Melissa Lafsky, writing at the New York Times Freakanomics blog, has an
interesting post about some new research about parents passing on racism and
how seamlessly kids pick up on parents’ racial preferences. The study, “White
children’s alignment to the perceived racial attitudes of the parents: Closer
to the mother than father,” appears in the British Journal of Developmental Psychology (Volume 25, Number 3, September 2007 , pp. 353-357). The authors Luigi Castelli, Luciana Carraro, Silvia Tomelleri, and Antonella Amari study includes a sample of fifty-eight (N=58) 4-7 year olds, and gets around the perennial problem of social desirability in adults’ answers about race by asking children directly about how parents’ attitudes about race:
Overall, the children showed a strong in-group preference in their choice of playmates and in the attribution of positive and negative traits to White and Black peers. In addition, children reported the belief that parents would be happier if they played with a White rather than a Black child.
The headline-grabbing bit and the part that I’m sure got this onto the Freakonomics blog is this bit:
Most importantly, we found that children’s attitudes were strongly correlated with the perceived expectations and attitudes of the mothers but not the fathers. This result further supports the idea that mothers’ attitudes might be more relevant than fathers’ attitudes in the formation of racial attitudes among children.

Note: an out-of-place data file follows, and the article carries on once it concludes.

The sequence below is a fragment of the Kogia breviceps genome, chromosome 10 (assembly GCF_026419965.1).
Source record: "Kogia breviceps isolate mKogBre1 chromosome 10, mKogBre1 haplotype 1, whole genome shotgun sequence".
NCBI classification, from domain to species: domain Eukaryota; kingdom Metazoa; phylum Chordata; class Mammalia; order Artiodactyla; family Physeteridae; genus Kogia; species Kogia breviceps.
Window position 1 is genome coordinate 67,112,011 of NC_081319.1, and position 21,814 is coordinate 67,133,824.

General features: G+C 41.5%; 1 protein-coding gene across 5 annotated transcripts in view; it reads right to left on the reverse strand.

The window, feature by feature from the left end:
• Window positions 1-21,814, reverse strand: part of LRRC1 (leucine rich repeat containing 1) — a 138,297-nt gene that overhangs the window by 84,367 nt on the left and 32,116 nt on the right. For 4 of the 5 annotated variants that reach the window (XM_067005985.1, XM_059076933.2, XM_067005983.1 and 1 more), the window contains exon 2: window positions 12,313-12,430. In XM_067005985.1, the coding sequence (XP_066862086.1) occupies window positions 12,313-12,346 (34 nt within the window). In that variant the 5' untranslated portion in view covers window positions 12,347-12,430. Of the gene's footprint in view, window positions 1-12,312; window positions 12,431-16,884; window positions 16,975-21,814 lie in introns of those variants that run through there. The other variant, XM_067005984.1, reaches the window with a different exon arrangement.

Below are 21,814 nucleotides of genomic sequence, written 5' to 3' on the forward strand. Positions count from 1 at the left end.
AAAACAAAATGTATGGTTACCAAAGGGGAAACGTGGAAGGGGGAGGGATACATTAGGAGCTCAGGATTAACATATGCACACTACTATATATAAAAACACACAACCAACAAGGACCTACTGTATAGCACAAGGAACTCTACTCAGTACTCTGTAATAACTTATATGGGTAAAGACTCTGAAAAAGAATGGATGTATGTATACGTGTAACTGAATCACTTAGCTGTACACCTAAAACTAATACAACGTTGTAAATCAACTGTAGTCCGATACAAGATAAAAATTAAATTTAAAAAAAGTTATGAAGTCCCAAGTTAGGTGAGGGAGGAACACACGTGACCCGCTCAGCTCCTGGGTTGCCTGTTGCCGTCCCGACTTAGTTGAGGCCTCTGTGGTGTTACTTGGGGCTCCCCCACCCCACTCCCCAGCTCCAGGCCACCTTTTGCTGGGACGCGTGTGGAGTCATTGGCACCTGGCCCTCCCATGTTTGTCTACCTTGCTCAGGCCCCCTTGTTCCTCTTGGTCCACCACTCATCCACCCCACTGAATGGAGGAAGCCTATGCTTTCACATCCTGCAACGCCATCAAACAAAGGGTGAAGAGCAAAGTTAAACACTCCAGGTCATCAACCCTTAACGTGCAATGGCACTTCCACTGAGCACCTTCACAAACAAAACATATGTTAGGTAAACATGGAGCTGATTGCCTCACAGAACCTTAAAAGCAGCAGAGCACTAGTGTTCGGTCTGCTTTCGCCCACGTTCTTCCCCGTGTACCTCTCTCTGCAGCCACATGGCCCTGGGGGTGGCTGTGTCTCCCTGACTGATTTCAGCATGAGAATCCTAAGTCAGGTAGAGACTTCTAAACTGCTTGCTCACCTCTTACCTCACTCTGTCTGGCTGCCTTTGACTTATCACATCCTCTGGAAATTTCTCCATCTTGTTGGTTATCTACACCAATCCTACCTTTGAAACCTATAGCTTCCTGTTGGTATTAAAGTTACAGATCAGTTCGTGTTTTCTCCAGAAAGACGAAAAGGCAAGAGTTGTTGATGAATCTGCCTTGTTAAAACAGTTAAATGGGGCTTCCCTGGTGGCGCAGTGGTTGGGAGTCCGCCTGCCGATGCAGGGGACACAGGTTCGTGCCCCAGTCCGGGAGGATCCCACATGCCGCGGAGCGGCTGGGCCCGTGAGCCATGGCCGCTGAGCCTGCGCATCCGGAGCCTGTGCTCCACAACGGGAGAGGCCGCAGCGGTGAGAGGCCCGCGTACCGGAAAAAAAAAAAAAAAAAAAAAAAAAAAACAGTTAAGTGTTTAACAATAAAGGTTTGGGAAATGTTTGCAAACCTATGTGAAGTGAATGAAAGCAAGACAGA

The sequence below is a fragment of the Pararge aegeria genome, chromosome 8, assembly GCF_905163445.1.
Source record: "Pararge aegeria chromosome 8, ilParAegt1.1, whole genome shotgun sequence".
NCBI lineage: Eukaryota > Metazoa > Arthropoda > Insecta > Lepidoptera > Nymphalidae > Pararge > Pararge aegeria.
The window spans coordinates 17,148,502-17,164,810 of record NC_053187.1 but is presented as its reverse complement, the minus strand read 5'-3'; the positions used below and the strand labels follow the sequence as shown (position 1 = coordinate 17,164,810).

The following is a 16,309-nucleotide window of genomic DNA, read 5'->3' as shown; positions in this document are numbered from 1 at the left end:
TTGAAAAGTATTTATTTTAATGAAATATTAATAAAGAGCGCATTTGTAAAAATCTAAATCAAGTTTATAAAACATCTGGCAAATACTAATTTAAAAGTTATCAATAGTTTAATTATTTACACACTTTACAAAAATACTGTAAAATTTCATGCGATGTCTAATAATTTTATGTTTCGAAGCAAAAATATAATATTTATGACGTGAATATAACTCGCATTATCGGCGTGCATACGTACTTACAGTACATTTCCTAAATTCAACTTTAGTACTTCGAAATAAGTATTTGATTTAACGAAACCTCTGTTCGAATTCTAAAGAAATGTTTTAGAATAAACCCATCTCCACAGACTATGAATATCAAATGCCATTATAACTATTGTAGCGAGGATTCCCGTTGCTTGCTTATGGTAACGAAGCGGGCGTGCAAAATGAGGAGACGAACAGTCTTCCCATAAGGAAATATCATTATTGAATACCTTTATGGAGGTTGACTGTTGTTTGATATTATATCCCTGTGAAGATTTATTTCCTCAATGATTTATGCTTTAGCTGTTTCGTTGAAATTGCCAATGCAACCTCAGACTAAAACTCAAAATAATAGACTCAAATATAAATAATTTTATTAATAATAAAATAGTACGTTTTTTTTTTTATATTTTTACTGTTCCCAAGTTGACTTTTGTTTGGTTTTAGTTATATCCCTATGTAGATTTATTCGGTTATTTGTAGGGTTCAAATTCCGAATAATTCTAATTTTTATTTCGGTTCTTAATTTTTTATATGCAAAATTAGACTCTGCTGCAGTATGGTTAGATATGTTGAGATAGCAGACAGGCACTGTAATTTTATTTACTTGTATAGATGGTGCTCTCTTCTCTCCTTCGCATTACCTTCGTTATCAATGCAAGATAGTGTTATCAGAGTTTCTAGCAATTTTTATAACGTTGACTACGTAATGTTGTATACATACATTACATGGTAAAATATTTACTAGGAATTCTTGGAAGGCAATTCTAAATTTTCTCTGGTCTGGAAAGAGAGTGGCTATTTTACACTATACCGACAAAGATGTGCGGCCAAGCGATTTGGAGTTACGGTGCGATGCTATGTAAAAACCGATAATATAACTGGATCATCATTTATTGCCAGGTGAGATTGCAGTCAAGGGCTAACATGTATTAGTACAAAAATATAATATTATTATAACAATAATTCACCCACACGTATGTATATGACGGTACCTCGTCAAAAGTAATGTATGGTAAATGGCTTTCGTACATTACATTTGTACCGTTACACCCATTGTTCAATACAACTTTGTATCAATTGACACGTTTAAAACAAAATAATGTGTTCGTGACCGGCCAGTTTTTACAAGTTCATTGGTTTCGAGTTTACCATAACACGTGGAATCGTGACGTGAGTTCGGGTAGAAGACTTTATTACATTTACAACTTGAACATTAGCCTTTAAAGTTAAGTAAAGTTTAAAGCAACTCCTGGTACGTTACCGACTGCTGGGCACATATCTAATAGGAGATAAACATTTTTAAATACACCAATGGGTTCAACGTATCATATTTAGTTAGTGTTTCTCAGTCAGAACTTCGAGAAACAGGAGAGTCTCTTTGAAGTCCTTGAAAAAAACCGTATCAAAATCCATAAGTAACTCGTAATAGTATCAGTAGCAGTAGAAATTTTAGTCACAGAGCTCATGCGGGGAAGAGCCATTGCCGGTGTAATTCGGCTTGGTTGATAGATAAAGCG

It’s not clear why the authors deemed this finding “most important.” It could be that they are trying to counter the prevailing cultural idea that white women are less racist than white men, though this seems a bit of a stretch. It’s easy to (mis?)read this research as another contribution to the culture of mother-blame. I tend to agree with Lafsky, who points toward the fact that women still carry the overwhelming responsibility for childcare rather than any deeply-rooted “matriarchal racism” (odd turn of phrase). Still, it’s interesting to note from one of the comments (#4) at the Freakonomics blog precisely how maternal racial preferences in playmate choices get realized: